One only need look at what's on the mind of CIOs these days (60% believe they should be directly driving growth and productivity) versus what they're well known for delivering on. Or perhaps more problematically, what their IT organizations are able to deliver on. Never in my two decades of experience in the IT world have I seen such a disparity between where the world is heading as a whole and the technology approach that many companies are using to run their businesses.
The issues are legion: There are at least five major "generational scale" changes to the computing landscape happening at about the same time: Delivery platforms are shifting (mobility, cloud, social), communication and collaboration channels are being reinvented (Web, mobile, social), the consumer world of technology is driving innovation, and data is opening up and exploding out of the proliferating apps, devices, and sensors that organizations are deploying or are connecting to (but alas, are often not engaging with.) And as you might expect, much or most of these topics are in back burner mode in many companies just now seeing the glimmerings of recovery from the downturn.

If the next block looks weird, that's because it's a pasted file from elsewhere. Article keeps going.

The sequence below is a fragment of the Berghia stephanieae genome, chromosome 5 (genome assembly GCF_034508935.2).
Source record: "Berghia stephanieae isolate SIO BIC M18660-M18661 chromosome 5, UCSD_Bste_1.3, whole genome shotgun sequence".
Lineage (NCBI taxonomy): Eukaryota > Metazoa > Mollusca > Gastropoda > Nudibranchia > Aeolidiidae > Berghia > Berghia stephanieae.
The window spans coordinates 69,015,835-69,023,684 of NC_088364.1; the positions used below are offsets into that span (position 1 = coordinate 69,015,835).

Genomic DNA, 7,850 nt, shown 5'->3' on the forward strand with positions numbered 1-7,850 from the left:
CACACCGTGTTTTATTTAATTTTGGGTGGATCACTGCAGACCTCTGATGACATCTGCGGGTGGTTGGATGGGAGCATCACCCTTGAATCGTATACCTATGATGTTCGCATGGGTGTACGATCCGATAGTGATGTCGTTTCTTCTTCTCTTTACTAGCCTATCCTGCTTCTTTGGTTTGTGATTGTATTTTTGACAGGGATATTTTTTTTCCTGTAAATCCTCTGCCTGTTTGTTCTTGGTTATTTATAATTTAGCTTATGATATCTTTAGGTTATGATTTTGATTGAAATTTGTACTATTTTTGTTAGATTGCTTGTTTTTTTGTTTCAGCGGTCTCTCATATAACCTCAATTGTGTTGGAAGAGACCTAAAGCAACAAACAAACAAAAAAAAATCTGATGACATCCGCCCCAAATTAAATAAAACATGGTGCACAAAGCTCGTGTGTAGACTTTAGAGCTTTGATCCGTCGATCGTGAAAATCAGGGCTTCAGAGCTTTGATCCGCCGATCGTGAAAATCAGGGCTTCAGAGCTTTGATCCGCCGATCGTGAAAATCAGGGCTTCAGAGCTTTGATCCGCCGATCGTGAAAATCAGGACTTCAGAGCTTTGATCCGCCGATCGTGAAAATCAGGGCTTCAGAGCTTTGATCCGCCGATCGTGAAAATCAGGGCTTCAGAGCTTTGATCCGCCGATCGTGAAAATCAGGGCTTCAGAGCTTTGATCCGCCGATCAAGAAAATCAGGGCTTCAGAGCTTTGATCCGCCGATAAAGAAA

Moreover, workers are now demanding many of these innovations and expecting their organizations to provide something close in capability to what they can get nearly for free (or actually for free) on their own devices and networks. Managers and executives, albeit mostly on the business side, are typically pushing for 1) service delivery on next-generation mobile devices like the iPad, 2) much easier to use IT solutions, and 3) access to better, more collaborative and useful intranet capabilities.
The Disruptive Shifts: Calling Out Social Business Amongst Mobile, Cloud, Consumerization, and Big Data | Dachis Group Collaboratory
How IT Can Reclaim Social Relevance | InformationWeek
Social Business Strategy: The CIO Shortlist | Dachis Group Collaboratory
The Social Business Index | Dachis Group
Social Business By Design | Amazon Hardcover (John Wiley & Sons, 2012)